Cutting the apron strings

 

Short Stories: Colm Tobin's first collection of short stories explores change, loss and getting through.

Readers who remember the formidable mothers of such Colm Tóibín novels as The Story of the Night and The Blackwater Lightship will not be surprised by the title and theme of his first collection of short stories. Indeed, the redoubtable Mrs Devereux in the latter novel suggests herself as a prototype of some of the mothers here - Molly, in A Priest in the Family, for instance, who faces down public opinion and private counsel to stand by her son, Fr Frank, as he is about to go on trial for child abuse; or Nancy, the widow who successfully modernises her husband's failing business in The Name of the Game.

In these stories, as well as in the somewhat less substantial A Journey and in the grandmother-grandson relationship in A Summer Job, mothers are pictures of solidarity and continuity, as well as being obvious care-givers and transmitters of inheritance - although in A Summer Job that picture is nicely complicated by the actual mother's conventional attitudes to tradition and obligation. Generally, though, whether dealing with a celebrated rendering of Leonard Cohen's Famous Blue Raincoat (in the story of that name) or a nerve-wracking car ride in A Journey, it is through mothers that the present can attempt to accommodate the past, that the challenge to maintain family integrity is maintained and the myriad little strands of connective tissue between world and home are kept alive. This last is particularly vivid in The Name of the Game, with its wonderfully satisfying and engrossing treatment of money and neighbourliness in a provincial town.

Not that all the mothers here are equal to the challenges their lives contain. The mother who so powerfully sings a traditional air in A Song - the book's undoubted gift to future anthologies of short stories - has behaved rather less impressively in the family sphere, perhaps as a consequence of the very passion she brings to the singing. The mother of the successful criminal in The Use of Reason, the collection's least engaging story, is a boozy nuisance. And most affecting of all is the mother who leaves home in A Long Winter, the superb novella with which Mothers and Sons closes. Set in the unforgiving landscape of the snowy Pyrenees, this story is a marvellous study of longing and loss, as admirable and enjoyable for the skill of its timing and development as for the depth of its understated sympathies.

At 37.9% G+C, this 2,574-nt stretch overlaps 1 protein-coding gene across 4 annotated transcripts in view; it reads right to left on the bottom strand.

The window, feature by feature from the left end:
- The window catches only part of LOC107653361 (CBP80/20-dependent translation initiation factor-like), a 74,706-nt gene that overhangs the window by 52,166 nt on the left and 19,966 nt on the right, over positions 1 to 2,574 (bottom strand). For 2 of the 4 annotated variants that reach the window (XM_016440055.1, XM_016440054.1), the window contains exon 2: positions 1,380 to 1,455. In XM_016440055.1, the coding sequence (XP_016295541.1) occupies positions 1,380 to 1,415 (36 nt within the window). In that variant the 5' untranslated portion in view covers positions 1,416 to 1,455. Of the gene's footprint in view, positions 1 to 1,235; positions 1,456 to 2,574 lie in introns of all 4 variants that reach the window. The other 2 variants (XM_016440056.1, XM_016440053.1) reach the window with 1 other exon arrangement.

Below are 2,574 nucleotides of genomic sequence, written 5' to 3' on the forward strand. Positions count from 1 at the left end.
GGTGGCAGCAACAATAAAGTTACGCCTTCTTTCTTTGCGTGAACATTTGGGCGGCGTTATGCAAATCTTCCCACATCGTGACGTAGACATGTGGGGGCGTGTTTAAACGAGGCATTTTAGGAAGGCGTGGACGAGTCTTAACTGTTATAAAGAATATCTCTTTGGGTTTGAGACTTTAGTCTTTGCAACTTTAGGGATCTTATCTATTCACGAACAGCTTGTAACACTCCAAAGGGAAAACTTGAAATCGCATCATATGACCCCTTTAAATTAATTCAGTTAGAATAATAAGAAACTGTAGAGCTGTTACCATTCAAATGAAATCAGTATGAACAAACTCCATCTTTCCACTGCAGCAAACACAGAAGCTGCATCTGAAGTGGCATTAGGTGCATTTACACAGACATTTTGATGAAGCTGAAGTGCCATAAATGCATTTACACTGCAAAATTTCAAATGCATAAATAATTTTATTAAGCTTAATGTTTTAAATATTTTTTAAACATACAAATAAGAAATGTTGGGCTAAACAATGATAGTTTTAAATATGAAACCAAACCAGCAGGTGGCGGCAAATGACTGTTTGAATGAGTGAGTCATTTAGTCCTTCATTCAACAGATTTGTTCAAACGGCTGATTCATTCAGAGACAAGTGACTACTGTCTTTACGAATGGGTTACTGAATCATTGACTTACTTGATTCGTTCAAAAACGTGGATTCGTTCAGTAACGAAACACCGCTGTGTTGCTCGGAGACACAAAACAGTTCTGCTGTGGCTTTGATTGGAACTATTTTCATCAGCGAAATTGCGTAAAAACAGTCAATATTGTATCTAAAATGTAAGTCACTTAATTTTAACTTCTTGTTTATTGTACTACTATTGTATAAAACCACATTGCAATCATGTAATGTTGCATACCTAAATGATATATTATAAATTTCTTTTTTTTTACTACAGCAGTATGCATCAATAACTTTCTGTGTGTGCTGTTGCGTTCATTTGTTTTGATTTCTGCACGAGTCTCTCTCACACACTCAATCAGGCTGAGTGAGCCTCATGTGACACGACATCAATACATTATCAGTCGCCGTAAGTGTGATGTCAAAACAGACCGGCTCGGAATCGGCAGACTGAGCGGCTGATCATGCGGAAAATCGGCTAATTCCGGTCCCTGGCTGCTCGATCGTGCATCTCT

But even those mothers with a stubborn capacity to get on with things, do so with an acute sense of struggle. Nancy, in The Name of the Game, finds herself every so often not knowing what to think and trying her best not to be overcome by being in charge and by having to change. There's a tension between the ostensible authority of the mother's role and the misgivings and mistakes of the person trying to live up to that role. This tension is, in a sense, another variation on the author's long-standing concern with the interactions and disconnections between the rather stiff, pro-forma character of social conduct and the much more nuanced and fluid world of private life. Here, in addition, symbolic power proves to be at odds with practical preoccupations, and the cultural resonances of motherhood are beside the point of its secular, personal reality.